Most major tech blogs have run some variation of the following headline in recent months: Is it worth paying for an antivirus solution anymore?
The insinuation, of course, is that built in antivirus solutions for Mac and Windows machines have progressed to such a point that it’s no longer worth reinforcing them with a paid solution.
While it’s sure to generate clicks, many of the answers from tech writers are either convoluted or hedged to the point of not really providing an answer. Let’s explore the question more here.
The state of built-in security
Even our own experts will join third-party voices in admitting that built-in solutions like Windows Defender Security Center (previously Windows Defender) have improved significantly in terms of effective malware protection.
“Windows Defender has come a long way since the days of Windows XP and Windows 7,” says Webroot security analyst Tyler Moffitt. “It’s better than we’ve ever seen. But it’s still not enough.”
PC Magazine lead analyst Neil Rubenking recently said much the same, writing “Windows Defender’s own developers seem to consider it a Plan B, rather than a main solution. If you install a third-party antivirus, Windows Defender goes dormant, so as not to interfere.”
While many built-in antivirus solutions do reasonably well at turning away well-known strains of malware, it’s the new, sophisticated variations that tend to have success outsmarting them.
“Top-tier campaigns like Bitpaymer and Ryuk ransomware, or Trickbot and dridex Trojans—these are all going to get past a lot of built-in antivirus software.”
Evasive scripts are another source of trouble for much built-in security software. This newly common type of attack relies on a user clicking on a link in a “malspam” email, which then downloads a malicious payload. Interfaces like Command Line and PowerShell are often used to launch these attacks. If those terms are unfamiliar, it’s simply important to remember that they are script-based and regularly evade built-in security.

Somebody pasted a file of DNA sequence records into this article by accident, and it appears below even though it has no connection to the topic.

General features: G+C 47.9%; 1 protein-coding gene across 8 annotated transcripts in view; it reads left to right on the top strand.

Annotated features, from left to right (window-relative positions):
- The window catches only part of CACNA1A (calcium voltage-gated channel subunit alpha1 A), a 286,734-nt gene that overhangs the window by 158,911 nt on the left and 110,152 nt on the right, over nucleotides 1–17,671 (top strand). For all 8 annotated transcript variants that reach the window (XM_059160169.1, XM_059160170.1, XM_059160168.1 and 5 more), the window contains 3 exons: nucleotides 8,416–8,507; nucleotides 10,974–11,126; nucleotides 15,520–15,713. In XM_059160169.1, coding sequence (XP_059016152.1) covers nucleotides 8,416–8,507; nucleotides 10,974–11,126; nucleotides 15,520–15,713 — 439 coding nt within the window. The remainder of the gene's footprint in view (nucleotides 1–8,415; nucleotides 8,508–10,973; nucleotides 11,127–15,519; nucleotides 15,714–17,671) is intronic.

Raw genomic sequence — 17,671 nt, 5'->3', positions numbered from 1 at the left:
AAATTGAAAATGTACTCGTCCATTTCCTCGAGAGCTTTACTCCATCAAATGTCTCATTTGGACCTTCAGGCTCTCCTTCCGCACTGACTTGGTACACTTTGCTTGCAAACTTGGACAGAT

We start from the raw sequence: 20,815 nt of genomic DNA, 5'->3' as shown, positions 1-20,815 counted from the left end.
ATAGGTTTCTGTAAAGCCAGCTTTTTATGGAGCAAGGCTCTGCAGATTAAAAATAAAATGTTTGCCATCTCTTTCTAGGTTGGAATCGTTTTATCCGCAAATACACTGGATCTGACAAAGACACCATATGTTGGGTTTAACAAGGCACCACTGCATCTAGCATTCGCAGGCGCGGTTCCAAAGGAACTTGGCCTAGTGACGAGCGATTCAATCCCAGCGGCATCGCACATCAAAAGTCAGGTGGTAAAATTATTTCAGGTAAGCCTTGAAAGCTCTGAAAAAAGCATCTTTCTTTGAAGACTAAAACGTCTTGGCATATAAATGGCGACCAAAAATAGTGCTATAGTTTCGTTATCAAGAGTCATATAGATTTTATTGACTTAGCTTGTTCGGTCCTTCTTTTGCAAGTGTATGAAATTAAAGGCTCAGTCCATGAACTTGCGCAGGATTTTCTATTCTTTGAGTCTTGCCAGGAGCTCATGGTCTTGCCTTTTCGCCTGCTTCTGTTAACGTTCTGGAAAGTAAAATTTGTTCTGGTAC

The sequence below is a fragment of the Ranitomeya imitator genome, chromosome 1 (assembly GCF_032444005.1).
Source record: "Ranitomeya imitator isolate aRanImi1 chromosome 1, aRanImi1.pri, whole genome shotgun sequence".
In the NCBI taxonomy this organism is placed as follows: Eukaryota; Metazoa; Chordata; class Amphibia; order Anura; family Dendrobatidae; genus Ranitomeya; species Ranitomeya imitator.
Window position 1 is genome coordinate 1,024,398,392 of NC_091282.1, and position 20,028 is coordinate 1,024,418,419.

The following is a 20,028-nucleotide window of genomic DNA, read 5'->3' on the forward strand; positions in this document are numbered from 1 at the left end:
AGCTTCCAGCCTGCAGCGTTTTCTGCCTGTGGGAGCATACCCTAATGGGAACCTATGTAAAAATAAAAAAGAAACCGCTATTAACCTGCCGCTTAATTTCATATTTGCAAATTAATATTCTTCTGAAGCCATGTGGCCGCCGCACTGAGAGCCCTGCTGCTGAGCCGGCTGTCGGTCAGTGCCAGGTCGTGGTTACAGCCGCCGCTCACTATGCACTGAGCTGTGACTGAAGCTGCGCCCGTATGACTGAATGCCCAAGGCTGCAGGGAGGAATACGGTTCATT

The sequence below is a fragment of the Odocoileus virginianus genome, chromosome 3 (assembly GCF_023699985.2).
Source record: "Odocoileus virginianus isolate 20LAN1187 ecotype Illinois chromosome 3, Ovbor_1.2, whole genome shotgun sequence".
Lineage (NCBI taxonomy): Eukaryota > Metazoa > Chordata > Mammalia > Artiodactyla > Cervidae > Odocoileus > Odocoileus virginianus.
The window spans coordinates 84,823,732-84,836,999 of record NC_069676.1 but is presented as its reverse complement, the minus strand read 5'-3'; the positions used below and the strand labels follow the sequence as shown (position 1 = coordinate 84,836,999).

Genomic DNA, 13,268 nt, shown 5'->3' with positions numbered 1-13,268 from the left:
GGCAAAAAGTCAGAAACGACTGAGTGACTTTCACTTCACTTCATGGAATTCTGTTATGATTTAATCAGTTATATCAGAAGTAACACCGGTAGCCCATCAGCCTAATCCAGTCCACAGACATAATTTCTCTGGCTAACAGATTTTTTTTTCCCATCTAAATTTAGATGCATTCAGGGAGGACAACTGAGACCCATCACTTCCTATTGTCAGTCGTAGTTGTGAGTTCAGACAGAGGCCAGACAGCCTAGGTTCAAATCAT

“There is a growing trend that many people feel that they don’t need any security software on their computers and that out-of-the-box security is enough,” says Moffitt. “The reality is that it’s not enough and built-in software has proven time and time again that it will be beaten by malware.”
What you really need from your online security
First off, multi-layered security. Traditional malware isn’t the only type of threat to watch out for nowadays. In addition to the script-based attacks mentioned above, mal-vertising campaigns are frequently launched from legitimate sites using exploits in runtimes like Java, Silverlight and flash. Drive-by downloads and pop-up ads can secretly install crypto miners and malicious programs on a machine without a user knowing it, some miners don’t even need to download, but your browser will be hijacked and max out CPU to mine cryptocurrency. And phishing campaigns are becoming increasingly favored by cybercriminals based on their cost-effectiveness.
“While free solutions offer better security than most built-in solutions, you can’t beat premium solutions that utilize multiple layers of security and are backed by cutting-edge technologies like massive-scale machine learning and contextual analysis engines,” says Moffitt.
What else should you look for in an antivirus solution for the home? Here are a couple features:
- Something lightweight—By that, we mean something that doesn’t take up a lot of memory or resources on your machine. Gamers should especially insist on this quality from an antivirus, but it should appeal to a broader market as well. “This is especially useful if you’re using your own devices to work from home during the pandemic and are worried that security solutions would slow your machines down,” says Moffitt.
- Customer service—Something you’re unlikely to get from a built-in provider. It’s hard to underestimate the value of a dedicated team standing by to help you troubleshoot if something goes wrong. Especially if tech isn’t your sweet spot, you don’t want to commit to long periods of waiting for a response from a global tech giant, or worse, no support team at all.
- A VPN for privacy—This is especially important if working from home is your new normal. “Not only are VPNs a great way to add a layer of protection by filtering out malicious webpages like phishing, but they are also a must if you are handling customer information for work,” says Moffitt. Making sure that critical data is protected at rest and in transit could help shield your company from major data security compliance fines.
It’s no surprise that we advocate not relying on built-in antivirus protection to safeguard your data and devices. But our concerns aren’t unfounded. We’ve simply seen too many fails to protect at the level they promise. Expect more from your online security solutions and strengthen your digital fitness, today.